Omaha Poker Strategy: Pot Control In PLO

Omaha is, as we have pointed out many times, a game of draws. You’ll play many more speculative hands and you’ll see a lot more nut hands being made. There are three things that affect how you will approach any given hand where you’re attempting to draw the nuts: position, relative stack sizes and the size of the pot. While there’s nothing you can really do about the first or the second when it comes your turn to make a play, the third is something you can influence when you exert pot control through your betting.

Preflop Pot Control In Omaha
The biggest determining factor in pot control before the flop is knowing when you should (and shouldn’t) three-bet. To better define three-betting in PLO, let’s look at the most common scenario: one player has opened with a pot-sized raise and another player re-raises the pot. When you make that three-bet in a situation like this, you’re generating a pretty large pot before the flop and you run the risk of becoming pot-committed, which means you have to be careful.

There are three factors that should determine whether you should three-bet and take control of the pot: the cards you’re holding; stack sizes; position. If you’re in the blinds or under the gun, there are probably very few hands that you want to three-bet with before the flop. Later position, though, gives you access to a broader array of hands that you can play and it offers you a chance to win the pot then and there. Even if that doesn’t occur, though, you’re still playing in late position for a big pot and you have an advantage.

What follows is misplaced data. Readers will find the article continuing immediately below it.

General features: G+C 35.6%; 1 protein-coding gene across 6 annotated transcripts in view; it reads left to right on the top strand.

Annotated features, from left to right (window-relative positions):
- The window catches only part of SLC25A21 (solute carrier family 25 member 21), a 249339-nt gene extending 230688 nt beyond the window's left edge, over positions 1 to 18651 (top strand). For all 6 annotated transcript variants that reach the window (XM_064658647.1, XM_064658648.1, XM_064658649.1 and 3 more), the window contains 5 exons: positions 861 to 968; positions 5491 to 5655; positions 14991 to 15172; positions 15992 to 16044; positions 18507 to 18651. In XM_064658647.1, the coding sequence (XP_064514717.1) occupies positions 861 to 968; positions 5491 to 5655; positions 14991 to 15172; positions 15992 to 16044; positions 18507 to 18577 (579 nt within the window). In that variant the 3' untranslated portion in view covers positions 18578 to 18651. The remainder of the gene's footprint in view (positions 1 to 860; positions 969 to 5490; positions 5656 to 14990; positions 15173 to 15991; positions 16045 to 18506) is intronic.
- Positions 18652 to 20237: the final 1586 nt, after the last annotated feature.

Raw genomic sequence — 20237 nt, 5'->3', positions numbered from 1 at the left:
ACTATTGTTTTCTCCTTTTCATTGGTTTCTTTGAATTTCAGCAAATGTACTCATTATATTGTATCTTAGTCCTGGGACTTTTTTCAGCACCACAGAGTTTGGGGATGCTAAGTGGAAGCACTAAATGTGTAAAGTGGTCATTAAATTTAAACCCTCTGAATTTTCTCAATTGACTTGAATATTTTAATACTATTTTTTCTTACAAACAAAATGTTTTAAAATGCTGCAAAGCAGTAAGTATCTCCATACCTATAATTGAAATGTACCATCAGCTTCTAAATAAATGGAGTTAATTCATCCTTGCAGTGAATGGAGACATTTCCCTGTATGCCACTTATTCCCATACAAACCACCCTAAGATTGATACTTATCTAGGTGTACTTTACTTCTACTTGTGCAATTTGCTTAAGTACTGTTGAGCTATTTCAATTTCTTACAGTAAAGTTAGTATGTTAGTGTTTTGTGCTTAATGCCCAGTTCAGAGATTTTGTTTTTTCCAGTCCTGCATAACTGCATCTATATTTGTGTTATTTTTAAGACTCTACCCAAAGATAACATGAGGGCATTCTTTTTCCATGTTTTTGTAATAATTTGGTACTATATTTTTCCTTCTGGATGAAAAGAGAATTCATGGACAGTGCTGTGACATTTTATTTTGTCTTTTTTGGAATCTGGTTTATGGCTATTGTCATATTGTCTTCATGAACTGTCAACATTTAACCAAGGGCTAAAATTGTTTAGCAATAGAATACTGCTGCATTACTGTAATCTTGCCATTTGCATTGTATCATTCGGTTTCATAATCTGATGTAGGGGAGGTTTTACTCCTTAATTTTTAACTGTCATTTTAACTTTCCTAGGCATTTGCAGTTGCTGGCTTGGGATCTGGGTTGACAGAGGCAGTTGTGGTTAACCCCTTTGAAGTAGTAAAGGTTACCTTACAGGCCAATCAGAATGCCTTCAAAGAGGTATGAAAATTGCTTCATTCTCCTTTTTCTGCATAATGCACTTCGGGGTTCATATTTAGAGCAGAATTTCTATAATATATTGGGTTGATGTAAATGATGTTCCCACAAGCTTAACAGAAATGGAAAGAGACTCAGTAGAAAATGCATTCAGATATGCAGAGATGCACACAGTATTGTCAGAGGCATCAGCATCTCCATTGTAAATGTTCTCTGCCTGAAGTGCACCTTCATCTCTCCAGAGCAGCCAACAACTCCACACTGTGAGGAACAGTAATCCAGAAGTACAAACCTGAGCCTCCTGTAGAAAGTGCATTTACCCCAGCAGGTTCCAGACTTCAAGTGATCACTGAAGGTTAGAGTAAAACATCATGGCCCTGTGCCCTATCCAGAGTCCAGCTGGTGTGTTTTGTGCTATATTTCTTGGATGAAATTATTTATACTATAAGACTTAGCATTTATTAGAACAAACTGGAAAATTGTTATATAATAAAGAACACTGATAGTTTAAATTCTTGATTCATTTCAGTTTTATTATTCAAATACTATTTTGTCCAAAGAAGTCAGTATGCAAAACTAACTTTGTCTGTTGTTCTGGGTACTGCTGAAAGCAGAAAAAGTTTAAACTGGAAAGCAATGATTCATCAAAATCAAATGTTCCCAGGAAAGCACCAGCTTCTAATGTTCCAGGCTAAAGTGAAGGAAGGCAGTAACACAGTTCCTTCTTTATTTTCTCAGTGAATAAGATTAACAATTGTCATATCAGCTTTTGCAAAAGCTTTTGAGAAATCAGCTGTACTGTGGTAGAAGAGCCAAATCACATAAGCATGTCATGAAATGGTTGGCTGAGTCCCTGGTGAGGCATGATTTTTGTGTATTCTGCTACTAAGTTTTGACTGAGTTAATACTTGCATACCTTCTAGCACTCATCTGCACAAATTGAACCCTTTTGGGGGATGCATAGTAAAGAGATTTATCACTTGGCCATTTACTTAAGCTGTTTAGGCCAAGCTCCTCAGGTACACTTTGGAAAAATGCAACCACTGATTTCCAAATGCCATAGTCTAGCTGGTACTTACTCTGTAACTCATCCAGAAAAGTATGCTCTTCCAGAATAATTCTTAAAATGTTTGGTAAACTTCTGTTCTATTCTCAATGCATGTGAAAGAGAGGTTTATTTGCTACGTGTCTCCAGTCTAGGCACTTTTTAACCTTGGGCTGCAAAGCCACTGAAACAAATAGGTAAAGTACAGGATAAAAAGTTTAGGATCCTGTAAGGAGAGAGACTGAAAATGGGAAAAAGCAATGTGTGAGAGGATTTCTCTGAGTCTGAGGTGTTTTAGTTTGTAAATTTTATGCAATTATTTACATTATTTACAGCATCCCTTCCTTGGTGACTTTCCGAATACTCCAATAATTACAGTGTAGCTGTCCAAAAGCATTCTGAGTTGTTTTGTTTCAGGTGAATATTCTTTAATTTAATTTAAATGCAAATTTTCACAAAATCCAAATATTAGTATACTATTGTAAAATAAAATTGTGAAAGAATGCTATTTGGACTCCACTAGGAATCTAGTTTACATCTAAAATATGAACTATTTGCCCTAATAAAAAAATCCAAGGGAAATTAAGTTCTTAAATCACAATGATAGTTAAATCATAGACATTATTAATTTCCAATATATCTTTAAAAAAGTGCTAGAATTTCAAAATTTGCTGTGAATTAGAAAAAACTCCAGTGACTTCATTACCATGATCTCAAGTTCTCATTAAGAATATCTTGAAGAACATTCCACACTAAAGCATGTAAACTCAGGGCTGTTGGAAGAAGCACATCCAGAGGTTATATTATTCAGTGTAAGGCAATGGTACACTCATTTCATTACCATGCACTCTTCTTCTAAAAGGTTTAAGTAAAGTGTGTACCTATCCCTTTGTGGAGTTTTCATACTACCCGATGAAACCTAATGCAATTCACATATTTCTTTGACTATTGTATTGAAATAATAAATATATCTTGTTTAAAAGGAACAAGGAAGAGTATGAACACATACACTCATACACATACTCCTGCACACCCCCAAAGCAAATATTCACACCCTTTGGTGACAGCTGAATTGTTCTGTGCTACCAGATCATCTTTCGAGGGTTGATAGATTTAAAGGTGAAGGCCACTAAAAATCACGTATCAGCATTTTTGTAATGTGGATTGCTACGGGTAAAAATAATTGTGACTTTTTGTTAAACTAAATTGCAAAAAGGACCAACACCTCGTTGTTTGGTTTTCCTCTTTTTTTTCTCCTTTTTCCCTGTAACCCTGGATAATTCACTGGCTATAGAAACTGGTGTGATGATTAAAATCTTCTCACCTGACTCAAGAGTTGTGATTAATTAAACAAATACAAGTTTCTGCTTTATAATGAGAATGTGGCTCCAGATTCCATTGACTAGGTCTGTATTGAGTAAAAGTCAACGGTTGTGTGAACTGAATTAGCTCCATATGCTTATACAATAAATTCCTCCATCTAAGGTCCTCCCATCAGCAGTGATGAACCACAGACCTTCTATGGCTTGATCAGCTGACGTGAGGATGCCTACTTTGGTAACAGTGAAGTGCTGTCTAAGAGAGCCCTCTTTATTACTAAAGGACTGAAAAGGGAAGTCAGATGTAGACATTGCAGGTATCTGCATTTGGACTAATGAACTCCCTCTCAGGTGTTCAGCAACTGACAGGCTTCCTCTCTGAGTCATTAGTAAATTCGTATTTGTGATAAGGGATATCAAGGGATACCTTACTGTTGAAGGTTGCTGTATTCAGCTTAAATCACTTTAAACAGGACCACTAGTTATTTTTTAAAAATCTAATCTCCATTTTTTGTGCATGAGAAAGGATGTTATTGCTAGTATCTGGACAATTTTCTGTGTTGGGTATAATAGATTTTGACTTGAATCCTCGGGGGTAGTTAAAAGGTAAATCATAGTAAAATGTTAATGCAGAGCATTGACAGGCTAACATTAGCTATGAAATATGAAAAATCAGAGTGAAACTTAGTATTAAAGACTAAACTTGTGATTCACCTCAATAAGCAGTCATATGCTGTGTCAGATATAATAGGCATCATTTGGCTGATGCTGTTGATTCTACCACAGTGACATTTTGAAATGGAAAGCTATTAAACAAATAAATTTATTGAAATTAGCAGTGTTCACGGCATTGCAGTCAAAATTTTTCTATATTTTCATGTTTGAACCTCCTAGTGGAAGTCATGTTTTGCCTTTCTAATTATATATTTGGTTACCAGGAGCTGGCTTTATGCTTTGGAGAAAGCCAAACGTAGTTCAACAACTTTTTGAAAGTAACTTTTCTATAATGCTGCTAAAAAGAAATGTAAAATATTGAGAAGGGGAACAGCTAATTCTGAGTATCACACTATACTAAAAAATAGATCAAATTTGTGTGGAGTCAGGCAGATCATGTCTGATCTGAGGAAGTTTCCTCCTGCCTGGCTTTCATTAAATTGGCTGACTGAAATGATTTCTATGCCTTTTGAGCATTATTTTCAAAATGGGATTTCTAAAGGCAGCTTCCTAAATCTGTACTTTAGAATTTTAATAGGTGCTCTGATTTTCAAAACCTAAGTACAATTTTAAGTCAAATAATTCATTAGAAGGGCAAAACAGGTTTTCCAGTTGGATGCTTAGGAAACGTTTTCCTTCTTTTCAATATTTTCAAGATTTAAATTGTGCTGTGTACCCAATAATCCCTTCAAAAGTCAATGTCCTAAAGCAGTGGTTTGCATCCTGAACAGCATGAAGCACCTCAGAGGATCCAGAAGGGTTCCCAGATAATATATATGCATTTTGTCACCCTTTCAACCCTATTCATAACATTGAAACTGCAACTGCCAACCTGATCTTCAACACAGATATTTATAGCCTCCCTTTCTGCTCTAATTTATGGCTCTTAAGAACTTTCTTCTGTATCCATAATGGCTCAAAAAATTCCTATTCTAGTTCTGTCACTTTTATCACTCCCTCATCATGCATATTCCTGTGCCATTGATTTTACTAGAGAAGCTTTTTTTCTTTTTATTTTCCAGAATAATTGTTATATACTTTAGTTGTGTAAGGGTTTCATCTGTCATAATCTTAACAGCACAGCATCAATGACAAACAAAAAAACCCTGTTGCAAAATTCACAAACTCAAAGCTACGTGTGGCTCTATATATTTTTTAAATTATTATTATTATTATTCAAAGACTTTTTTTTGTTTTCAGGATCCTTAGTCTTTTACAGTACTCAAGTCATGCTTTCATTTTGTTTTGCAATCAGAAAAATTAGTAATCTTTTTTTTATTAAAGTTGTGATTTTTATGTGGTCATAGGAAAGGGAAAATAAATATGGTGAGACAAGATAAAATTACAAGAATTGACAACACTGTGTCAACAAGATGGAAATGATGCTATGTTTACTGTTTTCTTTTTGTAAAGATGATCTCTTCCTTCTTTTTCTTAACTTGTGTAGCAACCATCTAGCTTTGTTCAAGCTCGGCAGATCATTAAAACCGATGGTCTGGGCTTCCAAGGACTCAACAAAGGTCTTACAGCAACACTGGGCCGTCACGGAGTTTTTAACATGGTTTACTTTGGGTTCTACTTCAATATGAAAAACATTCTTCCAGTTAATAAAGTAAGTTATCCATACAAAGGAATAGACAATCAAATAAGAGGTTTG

If the person after you four-bets, though, you should consider the fact that they may have a much stronger hand. If you’ve got a deep stack and a solid hand, then you can (and probably should) call or even raise if you’re looking at AA KK double suited.

Pot Control After The Flop
This becomes a lot more tricky, as you can imagine, as everyone can now see what will be a big chunk of your final hand that you’re playing. How you play these hands depends on the pot size in relation to everyone’s stack sizes. Let’s use an example where the flop comes down 7s8d9s and you’ve got JhTh6d6s. While that wasn’t a great starting hand, you’ve just flopped the nuts. What should you do? If you said “bet hard,” you want to reconsider. You may actually want to try to keep the pot size down.

After a bet and a raise have gone to you, it’s actually better to just call and see the turn instead of pot committing too much here. After all, what are the nuts on the flop may not be the nuts on the turn or the river and if the pot is big enough to get into without spending extra chips, then you probably want to call and leave it like that. Why? Because when you lack redraws on a flop like this, it’s possible that someone has the same nut straight but might well have a shot at redrawing a higher straight, flush or full house.

If you’ve made it through the turn, however, then you can start going hard again because it’s usually hard to keep the pot size down after this point and you’re already committed. Just make sure that you’re careful when you’re playing out of position and that even the strong hands can involve some tricky play.

As you can see, pot control is not as easy to learn as other aspects of the game, but working to force your opponents to play the game to the beat you’re playing is a great addition to your poker strategy skill set.